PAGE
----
How do you solve a problem like Marianne Vos? The women’s peloton has had to grapple with that particular conundrum over the past eight seasons and Tiffany Cromwell (Specialized-Lululemon) will be among those hoping to come up with an answer at the Tour of Flanders this spring.
Buoyed by a breakthrough victory in freezing conditions at Omloop Het Nieuwsblad last season, Cromwell has made De Ronde her principal target for the early part of the 2014 campaign, but she is keenly aware that the road to victory in Oudenaarde runs through the redoubtable Vos, who won the race for the first time last year.
Though mindful of the difficulties in going head to head against the Dutchwoman, winner of the past two world championships and the past two World Cups, Cromwell maintains that a team with a strong collective can reap a dividend against Vos.
"She is a very talented athlete and she’s so strong whether she has teammates around her or not, but it is about isolating her," Cromwell told Cyclingnews. "We saw a few times last year that when we had her isolated and teams just attacked and attacked, we did manage to get some changes in the results.
"With Vos, you need to try to break her by attacking in turn and then hope that she’s the one who has to chase, rather than her teammates. Isolating her and forcing her to chase is key, but it’s still a question we’re always asking – how do you beat Vos?"
Cromwell followed her manifesto the letter at the world championships in Florence last September, igniting the race by attacking every time the road went downhill in a bid to put Vos under pressure. A strong Italian team and Emma Johansson eventually followed suit, but Vos was able to repel the attacks before launching her own winning move on the final climb, thanks in no small part to the support of Anna van der Breggen – who, incidentally, joins Vos at the Rabo-Liv team in 2014.
"At the Worlds, Vos had such a strong team that she didn’t have to do a single thing until when she attacked and she won the race," said Cromwell. "That was the key to the course, and it just shows how important it is to have the strongest team around."
Cromwell has made a significant change during the off-season, of course, swapping Orica-AIS for Specialized-Lululemon. It may seem something of a paradox, but she feels that leaving the squad affiliated to the Australian federation is the best way to establish her credentials for selection for the Rio de Janeiro 2016 Olympics, having missed out on the squad for London two years ago.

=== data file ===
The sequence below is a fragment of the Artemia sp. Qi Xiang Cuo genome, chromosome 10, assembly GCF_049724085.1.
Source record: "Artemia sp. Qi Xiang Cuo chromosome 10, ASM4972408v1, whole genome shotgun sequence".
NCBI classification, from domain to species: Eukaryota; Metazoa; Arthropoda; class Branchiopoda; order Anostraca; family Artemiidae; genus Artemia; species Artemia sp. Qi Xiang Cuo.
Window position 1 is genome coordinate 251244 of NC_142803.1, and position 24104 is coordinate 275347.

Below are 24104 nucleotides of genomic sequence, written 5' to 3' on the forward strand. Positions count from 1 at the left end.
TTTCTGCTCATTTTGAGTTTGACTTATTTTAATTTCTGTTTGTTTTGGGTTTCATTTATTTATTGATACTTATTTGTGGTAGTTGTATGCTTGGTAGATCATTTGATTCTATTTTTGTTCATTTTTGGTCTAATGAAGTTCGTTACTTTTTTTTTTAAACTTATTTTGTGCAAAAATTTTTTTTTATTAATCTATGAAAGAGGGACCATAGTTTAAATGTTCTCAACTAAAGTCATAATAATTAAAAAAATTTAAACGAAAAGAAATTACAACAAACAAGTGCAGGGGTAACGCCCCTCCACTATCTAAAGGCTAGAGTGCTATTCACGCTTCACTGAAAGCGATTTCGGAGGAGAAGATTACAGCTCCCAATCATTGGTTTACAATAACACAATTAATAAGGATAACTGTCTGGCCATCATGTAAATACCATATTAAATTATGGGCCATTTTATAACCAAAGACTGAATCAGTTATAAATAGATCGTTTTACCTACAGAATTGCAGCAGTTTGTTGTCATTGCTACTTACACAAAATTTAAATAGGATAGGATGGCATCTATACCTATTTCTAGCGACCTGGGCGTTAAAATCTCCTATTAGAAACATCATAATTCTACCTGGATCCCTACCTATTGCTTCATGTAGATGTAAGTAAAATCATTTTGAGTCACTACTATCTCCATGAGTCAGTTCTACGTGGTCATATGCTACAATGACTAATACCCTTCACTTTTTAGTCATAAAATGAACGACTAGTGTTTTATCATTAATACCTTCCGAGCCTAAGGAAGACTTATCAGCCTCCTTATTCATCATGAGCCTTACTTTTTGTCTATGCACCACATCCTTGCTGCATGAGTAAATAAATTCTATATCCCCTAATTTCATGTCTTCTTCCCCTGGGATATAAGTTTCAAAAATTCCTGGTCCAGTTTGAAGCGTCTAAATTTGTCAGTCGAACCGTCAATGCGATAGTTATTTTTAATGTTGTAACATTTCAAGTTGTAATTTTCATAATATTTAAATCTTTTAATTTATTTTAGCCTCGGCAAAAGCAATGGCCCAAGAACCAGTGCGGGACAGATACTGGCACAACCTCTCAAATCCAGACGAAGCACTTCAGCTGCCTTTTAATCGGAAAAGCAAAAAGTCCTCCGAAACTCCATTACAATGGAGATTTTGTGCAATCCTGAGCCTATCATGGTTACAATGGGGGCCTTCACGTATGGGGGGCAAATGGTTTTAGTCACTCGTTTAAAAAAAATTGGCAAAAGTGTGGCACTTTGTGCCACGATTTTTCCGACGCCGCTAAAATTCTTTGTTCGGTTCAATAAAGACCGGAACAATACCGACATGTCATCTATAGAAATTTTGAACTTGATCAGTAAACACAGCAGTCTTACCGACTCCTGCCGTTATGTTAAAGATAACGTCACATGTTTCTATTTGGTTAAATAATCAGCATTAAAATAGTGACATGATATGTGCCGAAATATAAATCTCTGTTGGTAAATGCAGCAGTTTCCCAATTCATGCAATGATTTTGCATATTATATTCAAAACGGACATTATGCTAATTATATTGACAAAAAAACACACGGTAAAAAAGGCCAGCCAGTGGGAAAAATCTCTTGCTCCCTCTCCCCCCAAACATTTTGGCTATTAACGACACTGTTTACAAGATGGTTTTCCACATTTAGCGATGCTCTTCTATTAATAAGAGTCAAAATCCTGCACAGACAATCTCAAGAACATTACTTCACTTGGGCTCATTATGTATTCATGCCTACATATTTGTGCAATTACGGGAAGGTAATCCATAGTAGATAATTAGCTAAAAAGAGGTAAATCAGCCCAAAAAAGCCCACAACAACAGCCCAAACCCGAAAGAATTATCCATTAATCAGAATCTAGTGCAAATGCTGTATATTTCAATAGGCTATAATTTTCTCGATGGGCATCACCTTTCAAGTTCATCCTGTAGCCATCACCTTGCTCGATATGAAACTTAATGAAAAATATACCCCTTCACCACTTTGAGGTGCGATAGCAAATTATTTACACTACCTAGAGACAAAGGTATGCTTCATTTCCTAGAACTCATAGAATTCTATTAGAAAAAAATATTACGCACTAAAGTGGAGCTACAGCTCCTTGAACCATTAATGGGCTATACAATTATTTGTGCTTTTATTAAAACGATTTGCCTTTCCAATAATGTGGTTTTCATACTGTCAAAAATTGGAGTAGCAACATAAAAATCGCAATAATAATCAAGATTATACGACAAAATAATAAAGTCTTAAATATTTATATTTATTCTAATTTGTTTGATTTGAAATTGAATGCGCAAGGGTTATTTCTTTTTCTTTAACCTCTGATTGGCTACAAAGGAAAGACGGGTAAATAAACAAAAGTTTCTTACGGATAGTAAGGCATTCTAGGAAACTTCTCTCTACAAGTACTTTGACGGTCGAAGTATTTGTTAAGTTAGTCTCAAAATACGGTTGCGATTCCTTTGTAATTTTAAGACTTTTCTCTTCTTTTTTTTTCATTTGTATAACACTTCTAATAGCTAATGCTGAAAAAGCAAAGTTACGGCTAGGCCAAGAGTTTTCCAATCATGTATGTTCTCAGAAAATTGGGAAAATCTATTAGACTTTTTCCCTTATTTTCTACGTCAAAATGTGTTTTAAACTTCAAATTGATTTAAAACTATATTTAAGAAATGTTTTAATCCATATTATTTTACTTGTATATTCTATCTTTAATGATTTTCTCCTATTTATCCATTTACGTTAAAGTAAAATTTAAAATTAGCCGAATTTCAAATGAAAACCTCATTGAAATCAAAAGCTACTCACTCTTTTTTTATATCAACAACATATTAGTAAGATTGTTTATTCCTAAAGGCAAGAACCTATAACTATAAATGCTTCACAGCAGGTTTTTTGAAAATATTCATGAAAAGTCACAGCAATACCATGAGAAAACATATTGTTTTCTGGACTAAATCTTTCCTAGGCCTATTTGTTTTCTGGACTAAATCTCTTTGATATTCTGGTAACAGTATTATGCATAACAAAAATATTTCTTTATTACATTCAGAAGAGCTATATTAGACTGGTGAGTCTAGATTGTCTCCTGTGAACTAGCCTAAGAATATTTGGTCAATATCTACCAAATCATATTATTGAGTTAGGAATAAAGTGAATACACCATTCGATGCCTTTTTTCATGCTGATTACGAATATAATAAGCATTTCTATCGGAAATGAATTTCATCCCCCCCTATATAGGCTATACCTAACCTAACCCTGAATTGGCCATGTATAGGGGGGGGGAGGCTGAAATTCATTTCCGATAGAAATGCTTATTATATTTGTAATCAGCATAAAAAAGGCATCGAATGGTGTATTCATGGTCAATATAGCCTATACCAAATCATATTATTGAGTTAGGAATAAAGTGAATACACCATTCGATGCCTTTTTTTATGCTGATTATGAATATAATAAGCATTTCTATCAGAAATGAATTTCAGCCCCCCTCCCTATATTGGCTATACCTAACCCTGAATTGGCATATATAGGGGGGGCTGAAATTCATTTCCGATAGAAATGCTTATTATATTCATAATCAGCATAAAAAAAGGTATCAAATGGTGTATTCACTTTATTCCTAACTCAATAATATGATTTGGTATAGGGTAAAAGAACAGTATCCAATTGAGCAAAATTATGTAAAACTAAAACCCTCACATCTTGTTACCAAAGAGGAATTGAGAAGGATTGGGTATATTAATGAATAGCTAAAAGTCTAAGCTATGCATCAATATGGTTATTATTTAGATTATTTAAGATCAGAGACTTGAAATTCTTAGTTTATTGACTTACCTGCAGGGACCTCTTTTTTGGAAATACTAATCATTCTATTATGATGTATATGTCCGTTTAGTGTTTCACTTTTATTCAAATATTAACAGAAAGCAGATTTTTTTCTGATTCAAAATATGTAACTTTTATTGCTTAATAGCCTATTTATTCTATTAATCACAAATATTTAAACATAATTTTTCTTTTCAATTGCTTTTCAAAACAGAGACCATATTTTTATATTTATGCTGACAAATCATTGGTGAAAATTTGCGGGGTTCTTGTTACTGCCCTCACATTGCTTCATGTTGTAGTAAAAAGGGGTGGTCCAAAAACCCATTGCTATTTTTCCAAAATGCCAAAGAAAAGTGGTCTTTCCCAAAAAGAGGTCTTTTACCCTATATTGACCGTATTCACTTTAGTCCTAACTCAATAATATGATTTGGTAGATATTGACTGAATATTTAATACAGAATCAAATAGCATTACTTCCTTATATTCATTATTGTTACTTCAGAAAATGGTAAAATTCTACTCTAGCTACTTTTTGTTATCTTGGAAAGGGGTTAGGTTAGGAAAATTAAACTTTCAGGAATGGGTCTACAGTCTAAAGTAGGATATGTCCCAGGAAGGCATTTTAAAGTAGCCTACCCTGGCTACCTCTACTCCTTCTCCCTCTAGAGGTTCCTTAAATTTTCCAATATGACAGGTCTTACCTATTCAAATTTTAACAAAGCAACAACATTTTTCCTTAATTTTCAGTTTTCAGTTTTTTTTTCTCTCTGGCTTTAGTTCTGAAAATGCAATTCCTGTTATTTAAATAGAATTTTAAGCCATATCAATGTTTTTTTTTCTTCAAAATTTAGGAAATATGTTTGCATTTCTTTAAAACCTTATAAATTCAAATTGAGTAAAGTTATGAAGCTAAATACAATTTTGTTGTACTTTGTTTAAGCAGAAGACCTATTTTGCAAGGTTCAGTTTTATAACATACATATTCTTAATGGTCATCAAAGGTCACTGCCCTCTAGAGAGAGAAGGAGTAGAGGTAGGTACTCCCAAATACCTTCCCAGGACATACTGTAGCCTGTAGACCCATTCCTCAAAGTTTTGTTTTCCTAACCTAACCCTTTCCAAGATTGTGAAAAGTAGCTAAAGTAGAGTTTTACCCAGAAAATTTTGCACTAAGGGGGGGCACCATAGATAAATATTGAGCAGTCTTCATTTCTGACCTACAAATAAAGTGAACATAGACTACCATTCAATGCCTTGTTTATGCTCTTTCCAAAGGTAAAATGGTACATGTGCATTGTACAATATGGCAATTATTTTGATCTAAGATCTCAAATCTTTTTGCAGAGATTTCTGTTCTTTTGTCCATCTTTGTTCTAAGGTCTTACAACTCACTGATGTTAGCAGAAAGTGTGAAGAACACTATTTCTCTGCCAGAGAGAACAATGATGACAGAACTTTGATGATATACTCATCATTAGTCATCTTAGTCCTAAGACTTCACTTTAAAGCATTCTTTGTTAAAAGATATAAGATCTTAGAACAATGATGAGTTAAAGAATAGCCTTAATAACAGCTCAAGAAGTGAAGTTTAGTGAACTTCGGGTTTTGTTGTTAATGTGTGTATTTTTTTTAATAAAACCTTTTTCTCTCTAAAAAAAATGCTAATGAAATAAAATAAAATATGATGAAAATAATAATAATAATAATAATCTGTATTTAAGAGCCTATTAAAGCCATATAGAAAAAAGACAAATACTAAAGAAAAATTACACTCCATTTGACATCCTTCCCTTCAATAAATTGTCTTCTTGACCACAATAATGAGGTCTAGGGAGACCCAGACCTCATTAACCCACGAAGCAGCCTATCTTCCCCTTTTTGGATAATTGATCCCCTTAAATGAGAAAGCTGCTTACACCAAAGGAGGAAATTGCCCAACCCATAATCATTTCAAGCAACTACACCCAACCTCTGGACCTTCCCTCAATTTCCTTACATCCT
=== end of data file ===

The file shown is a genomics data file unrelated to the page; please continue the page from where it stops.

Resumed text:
Mark Renshaw, who was left out of Australian teams for the Copenhagen Worlds and London Olympics after he opted to sign for Rabobank rather than await an offer from GreenEdge in the summer of 2011, might question the wisdom of the move, but Cromwell pointed out that no two riders and their situations are the same.
"With me, I’ve been in the system from the beginning so you’re always going to have your ties there, but this gives me a chance to try different things as a bike rider and learn more about myself by working with people from different nationalities," Cromwell said. "You never know: if you stay with the same, you might not improve, whereas if you go with something different, you might learn more things about yourself.
"Obviously, the Olympics are something you always think about, but if you’re the best rider or if you’re right for the course, then they can’t really not take you, so long as you prove yourself."
Crossing the line first in Ghent’s Sint-Pietersplein at the end of last year’s Het Nieuwsblad was certainly a significant landmark in Cromwell’s personal progression, and she approaches this spring with a greater degree of confidence. This week at the Ladies Tour of Qatar, meanwhile, she is continuing to hone the skills needed to triumph on the cobbles, and thus far has been present and correct in each of the race’s decisive splits.
"I’ve always tended to struggle in these conditions but over the past couple of years I’ve managed to get stronger and I’ve learnt how to ride in the wind," she said. "You have to be thinking all the time, because if you’re in the wrong place coming around a certain corner, you can lose the race. And it’s the same in the classics: if you’re in the wrong position coming into one sector, there’s your race over."
With the cobbles and the tumult of the Oude Kwaremont and Paterberg just two short months away, every lesson counts between now and De Ronde.
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